Hamilton-Holly House

From Wikipedia, the free encyclopedia
Jump to navigation Jump to search
Hamilton-Holly House
Hamilton-Holly House.jpg
Hamilton-Holly House, in 2010
General information
Architectural styleFederal
Location4 St. Mark's Place
New York, New York 10003
Coordinates40°43′45″N 73°59′23″W / 40.7291°N 73.9897°W / 40.7291; -73.9897Coordinates: 40°43′45″N 73°59′23″W / 40.7291°N 73.9897°W / 40.7291; -73.9897

The Hamilton-Holly House, located at 4 St. Mark's Place in the East Village section of Manhattan, is a Federal style townhouse constructed in 1831. A designated landmark, it was the home of Eliza Hamilton, the widow of Alexander Hamilton, from 1833 to 1842. The Trash and Vaudeville fashion store was located there for over forty years ending in 2016.

Building and initial development[edit]

19th-century appearance of St. Mark's Place townhouse

The property was developed by Thomas E. Davis, a British-born real estate developer, who developed the entire block of St. Mark's Place (the name of East 8th Street in this area) between Third and Second Avenues. Davis built Federal style townhouses on both sides of the street. There are two other surviving townhouses from this development, at 25 St. Mark's Place and the best preserved of the three, the Daniel LeRoy House at 20 St. Mark's Place.

The townhouse at 4 St. Mark's Place is 26 feet (8 m) wide and 3+12 stories in height plus a basement level. The house is built of brick in a Flemish bond pattern with white marble at the basement level up till the beginning of the first floor, it has a high front stoop to the main entrance on the left which is characterized by the Baroque style Gibbs surround entrance with triple keystone and vermiculated blocks and long parlor-floor windows, molded pediment lintels and a peaked roof with two dormer windows. There was originally a semi-circular wrought iron balcony at the elevated first floor level. Around 1865–66, a nearly 53-foot two-story rear addition was built in the large rear yard, and a fire escape was installed on the front facade by the 1890s.[1]

Historical significance[edit]

Sidney Augustus Holly, miniature portrait (c. 1830)

For nine years, the townhouse at 4 St. Mark's Place was the home of Elizabeth Schuyler Hamilton (Eliza), widow of Alexander Hamilton, who was the first Secretary of the Treasury and one of the Founding Fathers of the United States.

In November 1833, Eliza's son Col. Alexander Hamilton Jr. purchased the townhouse from Davis for $15,500. At the same time, Davis purchased The Grange (now the Hamilton Grange National Memorial) from Eliza, who was then 76 years old, for $25,000. The sale of the upper Manhattan home on 35 acres funded the Hamilton family's purchase of the townhouse. From 1833 to 1842, Eliza Hamilton lived there with two of her grown children and their spouses: her son Alexander and his wife Eliza Knox Hamilton, and her youngest daughter Eliza Hamilton Holly and her husband Sidney Augustus Holly.[1]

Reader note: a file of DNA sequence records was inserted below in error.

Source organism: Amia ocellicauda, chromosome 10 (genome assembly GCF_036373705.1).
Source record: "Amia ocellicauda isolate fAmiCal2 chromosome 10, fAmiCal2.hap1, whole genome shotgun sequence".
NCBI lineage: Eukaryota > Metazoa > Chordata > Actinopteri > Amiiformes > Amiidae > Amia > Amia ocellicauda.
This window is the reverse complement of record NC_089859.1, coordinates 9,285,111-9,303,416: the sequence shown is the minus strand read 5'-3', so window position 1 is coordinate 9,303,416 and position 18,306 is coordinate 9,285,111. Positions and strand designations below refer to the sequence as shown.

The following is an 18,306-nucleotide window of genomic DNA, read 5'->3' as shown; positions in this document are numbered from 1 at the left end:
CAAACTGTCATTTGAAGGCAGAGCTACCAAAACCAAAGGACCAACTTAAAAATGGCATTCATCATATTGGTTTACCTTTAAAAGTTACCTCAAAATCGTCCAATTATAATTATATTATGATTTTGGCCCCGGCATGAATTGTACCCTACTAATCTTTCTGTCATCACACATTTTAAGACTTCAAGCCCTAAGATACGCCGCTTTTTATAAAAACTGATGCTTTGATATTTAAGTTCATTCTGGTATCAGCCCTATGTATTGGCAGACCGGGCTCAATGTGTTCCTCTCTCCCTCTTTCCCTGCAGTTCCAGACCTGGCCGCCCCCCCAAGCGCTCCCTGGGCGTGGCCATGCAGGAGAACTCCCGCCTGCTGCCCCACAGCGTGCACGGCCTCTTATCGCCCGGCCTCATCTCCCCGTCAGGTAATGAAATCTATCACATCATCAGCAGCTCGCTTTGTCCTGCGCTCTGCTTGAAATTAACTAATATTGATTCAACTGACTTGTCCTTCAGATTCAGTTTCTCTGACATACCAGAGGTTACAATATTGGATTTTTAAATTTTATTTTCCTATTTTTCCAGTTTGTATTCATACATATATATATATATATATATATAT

The building, now known as the Hamilton-Holly House, was designated as a landmark in October 2004 by the New York City Landmarks Preservation Commission.[1]

Later uses and development[edit]

In the 1870s and 1880s, the building was used as a rental meeting hall, and the upper two stories became apartments.[1] Later, the street level and basement became a rental property occupied by a succession of commercial tenants.[1]

An auditorium in the basement level of the building became, in the 1950s and 1960s, the home of the Tempo Playhouse, which staged the American premieres of works by Jean Genet and Eugène Ionesco.[2] It was later used by the New Bowery Theater, which debuted a number of early underground films.[2]

For over forty years, from 1975 to February 2016, the first floor and basement were occupied by Trash and Vaudeville, a punk fashion store.[3][4]

The property was listed for sale in 2015, at a price of roughly $12 million.[5] After the building's retail space and four apartments were vacated, it was purchased by an investment group in April 2016 for $10 million.[5] Portions of a renovation plan were approved by the Landmarks Preservation Commission in November 2016, including approval for restoration of the façade, reconstruction of the grand curved balcony at the first floor, a new entryway, and rebuilding the interior space to provide additional residential units.[6]


  1. ^ a b c d e "Hamilton-Holly House Designation Report" (PDF). New York, NY: Landmarks Preservation Commission. October 19, 2004. LP-2157. Archived (PDF) from the original on 2016-03-04.
  2. ^ a b Diamonstein-Spielvogel, Barbaralee (2011). The Landmarks of New York, Fifth Edition: An Illustrated Record of the City's Historic Buildings. SUNY Press. p. 114. ISBN 978-1-4384-3771-2.
  3. ^ Van Meter, William (May 8, 2013). "Trash and Vaudeville, Still Selling Punk's Look After 38 Years". The New York Times. ISSN 0362-4331. Archived from the original on 2015-01-11.
  4. ^ Correal, Annie (February 28, 2016). "Trash and Vaudeville, a Punk Emporium, Leaves Its East Village Home". The New York Times. Archived from the original on 2016-03-04.
  5. ^ a b La Guerre, Liam (April 27, 2016). "EV Home That Belonged to Alexander Hamilton's Son Sells for $10M". Commercial Observer. New York, NY. Archived from the original on 2016-04-28.
  6. ^ Bindelglass, Evan (November 30, 2016). "Landmarks Approves Expansion Of Hamilton-Holly House In The East Village". New York YIMBY. Archived from the original on 2016-12-16.